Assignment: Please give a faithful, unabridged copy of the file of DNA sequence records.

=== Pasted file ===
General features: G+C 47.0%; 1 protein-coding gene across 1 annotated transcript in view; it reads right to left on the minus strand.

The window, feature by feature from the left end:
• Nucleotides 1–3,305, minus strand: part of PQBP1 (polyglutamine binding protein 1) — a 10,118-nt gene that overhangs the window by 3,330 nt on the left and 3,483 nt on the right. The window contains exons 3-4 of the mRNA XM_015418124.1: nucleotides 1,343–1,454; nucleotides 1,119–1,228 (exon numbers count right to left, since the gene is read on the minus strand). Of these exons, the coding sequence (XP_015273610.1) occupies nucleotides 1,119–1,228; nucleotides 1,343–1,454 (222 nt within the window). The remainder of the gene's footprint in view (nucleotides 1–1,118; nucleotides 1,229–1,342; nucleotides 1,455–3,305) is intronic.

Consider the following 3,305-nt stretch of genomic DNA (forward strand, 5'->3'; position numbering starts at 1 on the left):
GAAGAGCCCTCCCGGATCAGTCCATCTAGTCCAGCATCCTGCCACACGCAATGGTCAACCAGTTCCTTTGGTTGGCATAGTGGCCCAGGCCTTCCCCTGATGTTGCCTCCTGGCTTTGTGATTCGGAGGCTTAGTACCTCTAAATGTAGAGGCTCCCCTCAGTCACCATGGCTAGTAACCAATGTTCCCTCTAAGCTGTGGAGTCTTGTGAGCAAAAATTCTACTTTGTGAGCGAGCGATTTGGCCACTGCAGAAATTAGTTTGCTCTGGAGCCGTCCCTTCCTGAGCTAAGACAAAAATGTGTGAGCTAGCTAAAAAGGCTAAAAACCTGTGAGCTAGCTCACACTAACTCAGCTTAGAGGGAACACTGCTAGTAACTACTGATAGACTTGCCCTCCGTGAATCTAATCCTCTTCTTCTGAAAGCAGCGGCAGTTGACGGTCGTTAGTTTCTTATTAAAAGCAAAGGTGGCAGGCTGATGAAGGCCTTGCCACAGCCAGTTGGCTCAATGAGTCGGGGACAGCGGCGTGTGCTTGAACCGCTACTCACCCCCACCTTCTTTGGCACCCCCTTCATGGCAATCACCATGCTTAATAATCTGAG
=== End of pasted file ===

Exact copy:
General features: G+C 47.0%; 1 protein-coding gene across 1 annotated transcript in view; it reads right to left on the minus strand.

The window, feature by feature from the left end:
• Nucleotides 1–3,305, minus strand: part of PQBP1 (polyglutamine binding protein 1) — a 10,118-nt gene that overhangs the window by 3,330 nt on the left and 3,483 nt on the right. The window contains exons 3-4 of the mRNA XM_015418124.1: nucleotides 1,343–1,454; nucleotides 1,119–1,228 (exon numbers count right to left, since the gene is read on the minus strand). Of these exons, the coding sequence (XP_015273610.1) occupies nucleotides 1,119–1,228; nucleotides 1,343–1,454 (222 nt within the window). The remainder of the gene's footprint in view (nucleotides 1–1,118; nucleotides 1,229–1,342; nucleotides 1,455–3,305) is intronic.

Consider the following 3,305-nt stretch of genomic DNA (forward strand, 5'->3'; position numbering starts at 1 on the left):
GAAGAGCCCTCCCGGATCAGTCCATCTAGTCCAGCATCCTGCCACACGCAATGGTCAACCAGTTCCTTTGGTTGGCATAGTGGCCCAGGCCTTCCCCTGATGTTGCCTCCTGGCTTTGTGATTCGGAGGCTTAGTACCTCTAAATGTAGAGGCTCCCCTCAGTCACCATGGCTAGTAACCAATGTTCCCTCTAAGCTGTGGAGTCTTGTGAGCAAAAATTCTACTTTGTGAGCGAGCGATTTGGCCACTGCAGAAATTAGTTTGCTCTGGAGCCGTCCCTTCCTGAGCTAAGACAAAAATGTGTGAGCTAGCTAAAAAGGCTAAAAACCTGTGAGCTAGCTCACACTAACTCAGCTTAGAGGGAACACTGCTAGTAACTACTGATAGACTTGCCCTCCGTGAATCTAATCCTCTTCTTCTGAAAGCAGCGGCAGTTGACGGTCGTTAGTTTCTTATTAAAAGCAAAGGTGGCAGGCTGATGAAGGCCTTGCCACAGCCAGTTGGCTCAATGAGTCGGGGACAGCGGCGTGTGCTTGAACCGCTACTCACCCCCACCTTCTTTGGCACCCCCTTCATGGCAATCACCATGCTTAATAATCTGAG